26 July 2012/ACP-EU JPA: First and foremost, the Mission expresses its gratitude to the Government and people of Fiji for making this Mission possible. The Mission is also thankful to all the stakeholders whom it has had the privilege of meeting and the frank and open discussions with all of them. This will assist the JPA to have a better understanding of the political situation in Fiji. The mission will submit its full report to the Bureau of the ACP-EU Joint Parliamentary Assembly (JPA) at its meeting that will be held in Brussels in September 2012, and will eventually be made available to the Government and all the political stakeholders.

Fiji is a Member of the ACP Group of States and a signatory to the ACP-EU Cotonou Agreement, which inter-alia, provides that the essential elements of cooperation are democracy, good governance and human rights. The JPA, which is one of the joint institutions of the Cotonou Agreement, sent a fact-finding mission to Fiji, in order to better understand the democratic challenges of Fiji, and to assist in the local and international process of finding a solution to the political problems that have plagued the people of Fiji in the last 25 years. The JPA is interested in seeing that Fiji returns to democratic and parliamentary democracy.

The purpose of the Mission is to find out the progress on the process for the restoration of democracy, the holding of free and fair elections, and eventually, effective and truly representative parliamentary democracy. The JPA mission acknowledges that the process for the restoration of democracy depends on the people of Fiji themselves. The international community can provide advice and financial and technical support to the efforts of the Fijian people to find a solution and create a stable and sustainable democratic system.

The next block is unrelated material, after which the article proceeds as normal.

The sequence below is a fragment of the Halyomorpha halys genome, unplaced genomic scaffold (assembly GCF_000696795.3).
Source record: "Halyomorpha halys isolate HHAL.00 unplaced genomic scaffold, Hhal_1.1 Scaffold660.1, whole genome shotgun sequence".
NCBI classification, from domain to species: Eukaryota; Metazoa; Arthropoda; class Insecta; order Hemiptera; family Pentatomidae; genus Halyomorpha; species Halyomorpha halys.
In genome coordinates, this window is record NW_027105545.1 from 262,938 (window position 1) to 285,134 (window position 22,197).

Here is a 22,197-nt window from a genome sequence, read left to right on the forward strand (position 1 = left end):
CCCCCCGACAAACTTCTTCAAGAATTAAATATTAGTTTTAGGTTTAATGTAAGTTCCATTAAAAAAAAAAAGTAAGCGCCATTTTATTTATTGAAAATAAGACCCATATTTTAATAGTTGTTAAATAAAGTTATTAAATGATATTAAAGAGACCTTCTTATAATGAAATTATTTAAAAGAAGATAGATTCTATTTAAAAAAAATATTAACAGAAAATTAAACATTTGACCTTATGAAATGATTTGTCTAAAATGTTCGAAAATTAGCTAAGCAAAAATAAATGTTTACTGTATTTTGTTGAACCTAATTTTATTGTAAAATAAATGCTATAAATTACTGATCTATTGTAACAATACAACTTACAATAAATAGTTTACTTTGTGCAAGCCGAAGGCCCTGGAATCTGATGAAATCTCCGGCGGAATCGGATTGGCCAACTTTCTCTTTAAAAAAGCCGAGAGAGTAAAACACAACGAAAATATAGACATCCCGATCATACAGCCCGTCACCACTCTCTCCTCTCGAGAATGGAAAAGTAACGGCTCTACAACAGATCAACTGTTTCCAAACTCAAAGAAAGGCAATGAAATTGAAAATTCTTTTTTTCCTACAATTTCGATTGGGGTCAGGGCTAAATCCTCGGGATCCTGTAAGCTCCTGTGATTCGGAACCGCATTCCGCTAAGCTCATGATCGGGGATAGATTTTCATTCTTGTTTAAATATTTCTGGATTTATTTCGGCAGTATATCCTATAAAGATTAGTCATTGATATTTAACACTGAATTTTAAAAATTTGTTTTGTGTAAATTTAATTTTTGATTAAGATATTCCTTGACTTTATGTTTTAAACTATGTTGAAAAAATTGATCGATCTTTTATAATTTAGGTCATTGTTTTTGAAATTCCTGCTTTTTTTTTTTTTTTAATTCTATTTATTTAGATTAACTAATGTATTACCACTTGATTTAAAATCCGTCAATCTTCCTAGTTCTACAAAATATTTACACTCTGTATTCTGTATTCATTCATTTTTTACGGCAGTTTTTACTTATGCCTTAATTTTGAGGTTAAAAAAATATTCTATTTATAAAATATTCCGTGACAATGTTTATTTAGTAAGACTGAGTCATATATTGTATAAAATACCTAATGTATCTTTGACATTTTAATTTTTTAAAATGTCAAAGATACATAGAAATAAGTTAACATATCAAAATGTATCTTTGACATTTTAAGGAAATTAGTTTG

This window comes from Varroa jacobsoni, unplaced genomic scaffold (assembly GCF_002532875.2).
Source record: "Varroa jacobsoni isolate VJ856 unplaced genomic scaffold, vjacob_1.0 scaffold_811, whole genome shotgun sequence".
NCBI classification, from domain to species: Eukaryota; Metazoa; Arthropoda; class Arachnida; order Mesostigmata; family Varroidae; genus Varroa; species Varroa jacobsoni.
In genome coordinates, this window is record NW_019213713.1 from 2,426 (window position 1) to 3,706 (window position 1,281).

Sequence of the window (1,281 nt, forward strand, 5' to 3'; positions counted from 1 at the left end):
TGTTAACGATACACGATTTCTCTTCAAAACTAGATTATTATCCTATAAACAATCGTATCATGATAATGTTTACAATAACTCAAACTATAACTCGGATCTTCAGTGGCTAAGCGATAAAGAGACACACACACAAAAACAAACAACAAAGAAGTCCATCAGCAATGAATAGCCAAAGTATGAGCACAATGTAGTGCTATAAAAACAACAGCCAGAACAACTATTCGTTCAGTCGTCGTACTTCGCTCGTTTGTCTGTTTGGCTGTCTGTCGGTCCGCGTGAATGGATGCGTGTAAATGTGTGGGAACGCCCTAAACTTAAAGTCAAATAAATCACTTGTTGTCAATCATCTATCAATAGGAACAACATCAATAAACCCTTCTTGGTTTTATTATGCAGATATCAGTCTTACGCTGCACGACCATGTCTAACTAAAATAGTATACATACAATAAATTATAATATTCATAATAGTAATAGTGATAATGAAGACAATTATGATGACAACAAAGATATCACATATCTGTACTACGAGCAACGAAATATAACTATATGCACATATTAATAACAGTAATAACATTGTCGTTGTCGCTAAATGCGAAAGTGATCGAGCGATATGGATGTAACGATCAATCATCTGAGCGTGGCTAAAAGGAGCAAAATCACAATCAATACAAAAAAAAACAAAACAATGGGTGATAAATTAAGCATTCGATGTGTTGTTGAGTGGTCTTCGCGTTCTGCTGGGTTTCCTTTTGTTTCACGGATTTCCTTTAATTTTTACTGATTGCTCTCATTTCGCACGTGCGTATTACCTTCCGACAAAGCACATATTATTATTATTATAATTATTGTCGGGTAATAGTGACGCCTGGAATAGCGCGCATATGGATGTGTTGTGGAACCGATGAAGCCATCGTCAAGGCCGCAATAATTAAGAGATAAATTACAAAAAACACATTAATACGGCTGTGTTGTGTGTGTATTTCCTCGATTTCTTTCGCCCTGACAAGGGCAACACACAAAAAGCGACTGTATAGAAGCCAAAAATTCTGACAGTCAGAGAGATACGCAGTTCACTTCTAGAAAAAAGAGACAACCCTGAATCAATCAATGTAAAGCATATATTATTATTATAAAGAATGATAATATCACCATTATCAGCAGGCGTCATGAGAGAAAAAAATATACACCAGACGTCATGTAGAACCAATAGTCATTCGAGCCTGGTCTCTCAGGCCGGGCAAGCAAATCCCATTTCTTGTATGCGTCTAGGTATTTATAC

In this regard, the process of Constitution making and electoral process is extremely important. The process must lead to the establishment of strong and effective institutions of governance, namely, an effective legislature that is able to oversee and scrutinise government action and provide checks and balances to the executive, as well as an independent judiciary.

While refraining from making specific recommendations for the constitution making process, the JPA mission believes that this must be guided by the general and commonly accepted international norms and values of democratic government and constitution making, such as consultation, dialogue and inclusiveness. In order to be credible and legitimate, this constitution making process must be widely representative and have the support and confidence of the people of Fiji. The process must lead to the holding of free and fair elections, which must be based on an electoral system that is open, transparent and representative. The process must promote national reconciliation and the foundation of a democratic and just society firmly established on the rule of law and respect for human rights.

The JPA mission believes that measures must be provided for the people to effectively contribute to the process and civic education will therefore be extremely important in this process. In this regard, it is important to guarantee the freedom of the press, freedom of association and respect for human rights, while underlining that the important process of constitution making cannot take place in a climate of fear and intimidation. The JPA mission takes note that the Government is taking steps to help address this.

ACP-EU Joint Parliamentary Assembly